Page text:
Brendan Graham

First Published February 2021

THE UNIVERSAL CONNECTION

Brendan Graham Author and Songwriter at his home in Co. Mayo. Pic: Michael Mc Laughlin

In August of last year eleven year old RUBY MAHER – appearing as RUBY M – took to the stage of hit show THE VOICE KIDS UK and proceeded to turn in a performance that wowed the room, and charmed viewers everywhere. Show judge WILL.I.AM knew he had to have the Newbridge youngster on his team. Ruby’s performance that night can only be described as that of a soul who was simply born to entertain.

Wrapped in the sheer joy of her performance was the unmistakable sense of absolute ease with which she commanded the stage, allowing her to instantly win over the audience. That moment spoke of a confidence both rare and fabulous, and pointed towards a future every bit as bright as the energy that exploded across our screens that summer’s evening.

And now, with her dad Dave and sisters Stacy and Robyn in tow, Ruby is back! And thanks to the most beautiful of songs from the pen of one of Ireland’s greatest ever songsmiths, BRENDAN GRAHAM, the next chapter of Ruby’s story is looking as radiant and ablaze with promise as the moment that made Will.I.Am turn his chair.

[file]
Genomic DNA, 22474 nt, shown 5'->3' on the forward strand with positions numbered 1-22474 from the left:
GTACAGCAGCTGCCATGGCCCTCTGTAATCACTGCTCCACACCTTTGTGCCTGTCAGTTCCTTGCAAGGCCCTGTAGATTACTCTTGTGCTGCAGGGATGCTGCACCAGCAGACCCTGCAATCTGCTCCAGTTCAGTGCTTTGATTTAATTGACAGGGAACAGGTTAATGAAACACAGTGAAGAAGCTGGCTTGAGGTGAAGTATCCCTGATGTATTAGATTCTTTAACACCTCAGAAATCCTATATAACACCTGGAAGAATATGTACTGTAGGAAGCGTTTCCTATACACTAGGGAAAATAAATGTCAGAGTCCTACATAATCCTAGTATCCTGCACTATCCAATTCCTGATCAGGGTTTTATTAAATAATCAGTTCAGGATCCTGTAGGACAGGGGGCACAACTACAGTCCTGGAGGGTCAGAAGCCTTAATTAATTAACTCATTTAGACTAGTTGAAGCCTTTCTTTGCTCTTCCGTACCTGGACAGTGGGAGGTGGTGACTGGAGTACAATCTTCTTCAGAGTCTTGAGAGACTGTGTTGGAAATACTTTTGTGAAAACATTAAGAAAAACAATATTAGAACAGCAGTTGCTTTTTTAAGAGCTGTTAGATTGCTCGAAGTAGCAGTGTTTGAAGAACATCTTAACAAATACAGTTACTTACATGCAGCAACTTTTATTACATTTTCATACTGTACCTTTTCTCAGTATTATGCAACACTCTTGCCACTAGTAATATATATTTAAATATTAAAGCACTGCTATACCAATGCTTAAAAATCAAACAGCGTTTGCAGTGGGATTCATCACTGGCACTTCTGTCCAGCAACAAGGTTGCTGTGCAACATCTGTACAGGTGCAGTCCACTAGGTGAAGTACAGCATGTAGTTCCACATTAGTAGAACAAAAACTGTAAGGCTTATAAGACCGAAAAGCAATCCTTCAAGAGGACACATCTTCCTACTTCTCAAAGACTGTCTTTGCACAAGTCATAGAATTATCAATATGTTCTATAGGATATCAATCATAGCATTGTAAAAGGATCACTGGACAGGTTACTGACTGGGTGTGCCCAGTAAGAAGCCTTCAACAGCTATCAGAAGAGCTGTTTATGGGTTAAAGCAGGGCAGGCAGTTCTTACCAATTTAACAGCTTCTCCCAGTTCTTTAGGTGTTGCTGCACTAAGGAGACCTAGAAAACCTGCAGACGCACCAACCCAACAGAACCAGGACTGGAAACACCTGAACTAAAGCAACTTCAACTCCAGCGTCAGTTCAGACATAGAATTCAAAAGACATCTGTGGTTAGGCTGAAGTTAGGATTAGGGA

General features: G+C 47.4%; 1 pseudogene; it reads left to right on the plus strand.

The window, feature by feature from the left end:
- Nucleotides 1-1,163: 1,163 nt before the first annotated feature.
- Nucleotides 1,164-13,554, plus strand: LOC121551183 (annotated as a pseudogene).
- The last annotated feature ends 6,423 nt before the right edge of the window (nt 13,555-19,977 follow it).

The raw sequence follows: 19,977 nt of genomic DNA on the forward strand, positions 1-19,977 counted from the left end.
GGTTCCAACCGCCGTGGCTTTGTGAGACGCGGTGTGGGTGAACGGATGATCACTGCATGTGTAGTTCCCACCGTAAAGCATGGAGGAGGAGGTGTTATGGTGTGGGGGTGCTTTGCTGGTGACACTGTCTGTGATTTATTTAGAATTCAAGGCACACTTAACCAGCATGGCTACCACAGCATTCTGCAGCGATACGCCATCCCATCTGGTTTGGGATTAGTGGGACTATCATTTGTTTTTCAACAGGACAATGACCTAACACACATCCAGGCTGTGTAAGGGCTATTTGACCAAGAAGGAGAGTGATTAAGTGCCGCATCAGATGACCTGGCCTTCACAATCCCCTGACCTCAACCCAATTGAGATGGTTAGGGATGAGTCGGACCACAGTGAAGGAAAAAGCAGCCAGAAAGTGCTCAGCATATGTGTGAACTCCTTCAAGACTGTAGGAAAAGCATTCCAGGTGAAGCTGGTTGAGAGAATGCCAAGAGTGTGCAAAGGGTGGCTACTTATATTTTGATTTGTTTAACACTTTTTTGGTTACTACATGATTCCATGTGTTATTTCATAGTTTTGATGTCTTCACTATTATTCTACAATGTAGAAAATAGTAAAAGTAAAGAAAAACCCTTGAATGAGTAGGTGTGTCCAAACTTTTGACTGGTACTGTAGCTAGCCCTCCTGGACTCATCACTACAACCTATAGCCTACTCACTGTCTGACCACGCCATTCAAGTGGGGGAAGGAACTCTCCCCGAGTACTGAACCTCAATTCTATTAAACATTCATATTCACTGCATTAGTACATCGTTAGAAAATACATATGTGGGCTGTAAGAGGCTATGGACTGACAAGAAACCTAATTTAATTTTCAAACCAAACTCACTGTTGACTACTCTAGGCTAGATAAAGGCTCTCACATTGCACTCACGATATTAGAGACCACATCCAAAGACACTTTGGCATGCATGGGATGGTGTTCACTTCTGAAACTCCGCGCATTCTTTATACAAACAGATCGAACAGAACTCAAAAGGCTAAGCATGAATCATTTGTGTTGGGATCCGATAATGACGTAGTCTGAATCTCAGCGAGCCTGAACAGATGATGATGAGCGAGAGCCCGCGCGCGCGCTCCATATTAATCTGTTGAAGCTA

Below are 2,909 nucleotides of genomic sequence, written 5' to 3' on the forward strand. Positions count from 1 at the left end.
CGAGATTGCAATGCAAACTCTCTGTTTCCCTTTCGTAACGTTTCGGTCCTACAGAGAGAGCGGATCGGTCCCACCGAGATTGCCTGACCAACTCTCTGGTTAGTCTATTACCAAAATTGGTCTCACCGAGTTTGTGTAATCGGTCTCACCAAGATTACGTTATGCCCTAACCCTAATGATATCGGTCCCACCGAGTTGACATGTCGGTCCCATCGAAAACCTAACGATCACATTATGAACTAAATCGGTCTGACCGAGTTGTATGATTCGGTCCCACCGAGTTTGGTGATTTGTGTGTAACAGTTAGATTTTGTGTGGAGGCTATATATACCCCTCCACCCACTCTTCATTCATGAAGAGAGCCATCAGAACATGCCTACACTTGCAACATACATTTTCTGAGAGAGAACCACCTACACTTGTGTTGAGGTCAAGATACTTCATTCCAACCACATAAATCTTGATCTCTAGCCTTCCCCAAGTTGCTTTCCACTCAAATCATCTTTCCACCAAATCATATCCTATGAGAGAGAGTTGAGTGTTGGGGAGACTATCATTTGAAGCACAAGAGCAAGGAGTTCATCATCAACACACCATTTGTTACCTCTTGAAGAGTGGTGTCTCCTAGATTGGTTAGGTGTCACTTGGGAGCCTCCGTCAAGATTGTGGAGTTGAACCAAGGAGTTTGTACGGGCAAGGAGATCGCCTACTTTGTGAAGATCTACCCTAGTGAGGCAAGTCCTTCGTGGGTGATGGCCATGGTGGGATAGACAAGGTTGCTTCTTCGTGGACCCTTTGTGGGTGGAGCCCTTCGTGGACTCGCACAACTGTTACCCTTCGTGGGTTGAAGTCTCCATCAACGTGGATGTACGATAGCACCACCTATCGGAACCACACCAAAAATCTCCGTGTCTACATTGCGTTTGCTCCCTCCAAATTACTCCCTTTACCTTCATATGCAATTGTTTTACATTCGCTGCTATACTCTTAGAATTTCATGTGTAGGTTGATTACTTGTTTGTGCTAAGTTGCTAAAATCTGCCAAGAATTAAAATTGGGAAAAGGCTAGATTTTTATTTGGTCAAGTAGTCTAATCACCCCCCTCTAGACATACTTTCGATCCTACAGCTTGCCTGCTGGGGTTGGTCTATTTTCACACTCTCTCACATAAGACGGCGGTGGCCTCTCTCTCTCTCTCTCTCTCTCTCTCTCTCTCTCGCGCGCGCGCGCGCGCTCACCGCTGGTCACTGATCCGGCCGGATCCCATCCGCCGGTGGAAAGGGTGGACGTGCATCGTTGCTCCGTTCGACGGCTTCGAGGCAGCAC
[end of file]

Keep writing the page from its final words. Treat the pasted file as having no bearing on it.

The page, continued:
LULLABY FOR THE WORLD, co-written by Brendan and James McMillian, stormed towards the top of the Irish charts upon its release in January, giving THE MAHERS a #2 single on the Irish iTunes chart for their debut release as a family. And since going ‘live’, the official video for the song has already amassed more than 150,000 views on the family’s official Facebook music page.

Brendan Graham, as many will immediately call to mind, is a double Eurovision winner, having triumphed with Rock ‘n’ Roll Kids performed by Charlie McGettigan and Paul Harrington in 1994, and The Voice, performed by Eimear Quinn in 1996. He’s also the vessel through which the song Isle of Hope, Isle of Tears, entered this world, a song which, despite its relative youth in the larger scheme of things, has already entwined itself forever around our collective emotional memory as a nation. God knows, any of those achievements taken alone would be enough to secure a place in our musical and cultural history books.